Launched in Denmark in the late 1960s, co-housing is continuing to gain ground in many countries around the world. Initially focused on the ideal of a stronger and more supportive community, the movement is now embracing environmental concerns.
During the lockdown, many of us have felt a need for more interaction with nature and a desire for a lifestyle that is more about sharing and less consumer-oriented. This is particularly the case in France where opinion polls and a major increase in the green vote in recent elections have highlighted a growing concern for the environment. In this context, the number of co-housing ventures in the country is set to increase with more and more home buyers seeking to express a political commitment in their choice of where to live.
Co-housing initiatives, collective ventures in which people come together to buy, build or renovate dwellings, are increasingly focusing on environmental values, which are often present in choices with regard to building materials and the use of space: vegetable gardens, the use of solar panels, composting toilets, organic paint, etc.
Co-housing developments usually offer private homes, separate apartments or houses for individuals and families, and shared spaces (gardens, gyms, laundries, games rooms, guest rooms, etc).
There are many good reasons to buy into developments of this type, which can offer an opportunity to reduce energy consumption, create strong links with a community, and make financial savings… Along with these advantages, one of the most attractive aspects of cohousing is a culture of sharing (baby-sitting, support for the elderly etc.), which can also be of benefit to the environment when it extends to the pooling of equipment like washing machines and automobiles.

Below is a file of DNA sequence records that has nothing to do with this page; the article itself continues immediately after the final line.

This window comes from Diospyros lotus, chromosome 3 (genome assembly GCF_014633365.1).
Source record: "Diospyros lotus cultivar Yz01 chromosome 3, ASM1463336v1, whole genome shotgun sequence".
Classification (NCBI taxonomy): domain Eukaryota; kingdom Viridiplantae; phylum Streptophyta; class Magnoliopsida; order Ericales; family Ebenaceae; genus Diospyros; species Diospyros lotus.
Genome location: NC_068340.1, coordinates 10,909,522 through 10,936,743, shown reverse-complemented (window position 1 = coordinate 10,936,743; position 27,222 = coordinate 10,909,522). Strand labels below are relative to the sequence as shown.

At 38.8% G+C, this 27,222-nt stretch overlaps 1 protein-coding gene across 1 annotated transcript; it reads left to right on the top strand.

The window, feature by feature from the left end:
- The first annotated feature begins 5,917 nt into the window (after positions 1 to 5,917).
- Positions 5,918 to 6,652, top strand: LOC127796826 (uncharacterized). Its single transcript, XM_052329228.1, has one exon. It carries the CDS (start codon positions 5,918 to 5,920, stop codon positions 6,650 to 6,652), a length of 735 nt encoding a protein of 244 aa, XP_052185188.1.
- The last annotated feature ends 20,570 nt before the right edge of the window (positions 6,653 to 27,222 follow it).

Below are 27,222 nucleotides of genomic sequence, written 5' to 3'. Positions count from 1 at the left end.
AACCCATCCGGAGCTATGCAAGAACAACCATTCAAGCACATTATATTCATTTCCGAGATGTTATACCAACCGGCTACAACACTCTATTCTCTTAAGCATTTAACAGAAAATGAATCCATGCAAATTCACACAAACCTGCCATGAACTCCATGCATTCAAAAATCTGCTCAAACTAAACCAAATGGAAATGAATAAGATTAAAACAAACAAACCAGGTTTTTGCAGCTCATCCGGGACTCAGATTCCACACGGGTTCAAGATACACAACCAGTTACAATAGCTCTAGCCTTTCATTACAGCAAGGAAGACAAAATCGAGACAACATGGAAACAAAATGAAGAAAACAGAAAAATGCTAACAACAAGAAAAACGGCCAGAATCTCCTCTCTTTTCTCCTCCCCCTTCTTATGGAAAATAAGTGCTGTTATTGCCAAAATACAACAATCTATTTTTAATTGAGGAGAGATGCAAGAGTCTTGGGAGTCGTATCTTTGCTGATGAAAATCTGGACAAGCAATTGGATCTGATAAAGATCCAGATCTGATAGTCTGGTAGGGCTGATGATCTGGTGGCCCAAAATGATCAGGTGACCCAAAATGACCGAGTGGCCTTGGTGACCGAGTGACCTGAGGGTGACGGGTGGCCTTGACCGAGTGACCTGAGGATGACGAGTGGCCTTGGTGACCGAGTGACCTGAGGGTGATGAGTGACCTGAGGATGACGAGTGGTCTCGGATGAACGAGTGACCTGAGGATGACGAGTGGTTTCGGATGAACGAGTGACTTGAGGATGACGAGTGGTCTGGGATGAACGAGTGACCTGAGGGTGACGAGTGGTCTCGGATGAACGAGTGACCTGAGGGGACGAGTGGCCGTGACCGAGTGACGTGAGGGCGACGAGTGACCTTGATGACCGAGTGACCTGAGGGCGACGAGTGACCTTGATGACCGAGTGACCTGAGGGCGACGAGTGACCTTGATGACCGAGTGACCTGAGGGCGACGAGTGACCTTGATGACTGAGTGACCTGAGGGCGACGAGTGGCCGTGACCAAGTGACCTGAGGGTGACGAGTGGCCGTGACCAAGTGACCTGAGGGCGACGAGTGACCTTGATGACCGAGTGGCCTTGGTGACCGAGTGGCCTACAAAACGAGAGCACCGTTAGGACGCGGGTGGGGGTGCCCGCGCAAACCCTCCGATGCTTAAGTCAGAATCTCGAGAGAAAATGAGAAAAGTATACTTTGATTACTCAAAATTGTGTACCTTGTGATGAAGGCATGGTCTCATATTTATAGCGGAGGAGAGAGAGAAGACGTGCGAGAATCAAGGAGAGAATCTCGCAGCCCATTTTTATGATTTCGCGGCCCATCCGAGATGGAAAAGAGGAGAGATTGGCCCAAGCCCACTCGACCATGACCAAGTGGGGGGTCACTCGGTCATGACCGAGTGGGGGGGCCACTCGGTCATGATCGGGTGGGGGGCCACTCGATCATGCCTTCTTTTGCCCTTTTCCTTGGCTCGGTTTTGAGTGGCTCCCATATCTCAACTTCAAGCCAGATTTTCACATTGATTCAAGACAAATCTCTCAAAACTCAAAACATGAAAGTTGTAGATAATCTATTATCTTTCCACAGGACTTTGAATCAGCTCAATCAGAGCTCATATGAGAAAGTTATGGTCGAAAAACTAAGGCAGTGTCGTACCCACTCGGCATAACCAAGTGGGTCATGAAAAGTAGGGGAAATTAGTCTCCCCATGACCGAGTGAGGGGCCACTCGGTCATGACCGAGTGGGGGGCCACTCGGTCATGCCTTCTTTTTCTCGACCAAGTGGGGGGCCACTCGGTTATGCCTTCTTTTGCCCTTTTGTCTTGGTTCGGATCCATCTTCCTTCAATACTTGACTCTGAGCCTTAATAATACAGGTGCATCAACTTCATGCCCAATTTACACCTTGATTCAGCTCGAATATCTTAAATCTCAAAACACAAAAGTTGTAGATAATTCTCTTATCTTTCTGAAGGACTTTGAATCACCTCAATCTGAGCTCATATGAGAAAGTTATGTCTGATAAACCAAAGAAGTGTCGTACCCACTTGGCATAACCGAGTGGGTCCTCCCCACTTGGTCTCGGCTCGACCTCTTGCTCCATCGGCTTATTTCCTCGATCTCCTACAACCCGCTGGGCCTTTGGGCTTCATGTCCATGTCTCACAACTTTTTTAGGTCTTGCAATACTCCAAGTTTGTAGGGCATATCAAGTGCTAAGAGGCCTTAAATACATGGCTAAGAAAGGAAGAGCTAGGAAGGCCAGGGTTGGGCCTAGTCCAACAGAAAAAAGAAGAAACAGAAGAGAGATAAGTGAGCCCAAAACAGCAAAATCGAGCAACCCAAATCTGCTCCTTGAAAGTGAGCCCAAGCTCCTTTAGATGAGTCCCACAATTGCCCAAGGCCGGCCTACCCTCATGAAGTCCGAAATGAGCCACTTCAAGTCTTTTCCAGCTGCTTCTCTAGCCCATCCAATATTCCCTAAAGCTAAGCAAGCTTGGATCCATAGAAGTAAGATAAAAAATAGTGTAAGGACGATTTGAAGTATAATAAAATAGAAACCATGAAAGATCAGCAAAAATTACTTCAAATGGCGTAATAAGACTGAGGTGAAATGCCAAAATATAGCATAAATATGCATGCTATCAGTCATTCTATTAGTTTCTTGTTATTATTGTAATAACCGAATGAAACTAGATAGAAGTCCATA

A well-established practice in Europe
Co-housing first emerged in Europe in the latter half of the 20th century. Along with Denmark, Germany was one of the first countries to embrace the movement, notably in the university town of Tübingen to the south of Stuttgart, where more than 80% new builds are co-housing developments. Norway and Switzerland have also taken up the practice with a respective 15% and five percent of dwellings in cohousing.
Several co-housing neighborhoods have also been created in the United States, notably the Ecovillage at Ithaca in New York State, which was built in the 1990s. Canada has also joined in the movement with the vast Cohabitat Québec project with 42 private residences and extensive common areas, which was inaugurated in 2013.
In France, co-housing is also gaining ground. The city of Strasbourg was one of the first to create a community with the launch of the Eco-Logis development in 2009. Several other cities followed its example, notably Montpellier with the MasCobado project, and Toulouse with its Quatre Vents in the city’s Cartoucherie district, which is co-owned by Abricoop and consists of 89 residential units. France has also provided national support for the development of the movement with the introduction of a legal framework for co-housing ventures in 2014.
In the wake of the coronavirus, which has forced everyone to set aside their routines and re-evaluate their priorities, it seems likely that the world will be marked by long-term change. With its offer of a more sustainable habitat combined with strong sense of community, cohousing may become an important aspect of that change.
This article was published via AFP Relaxnews.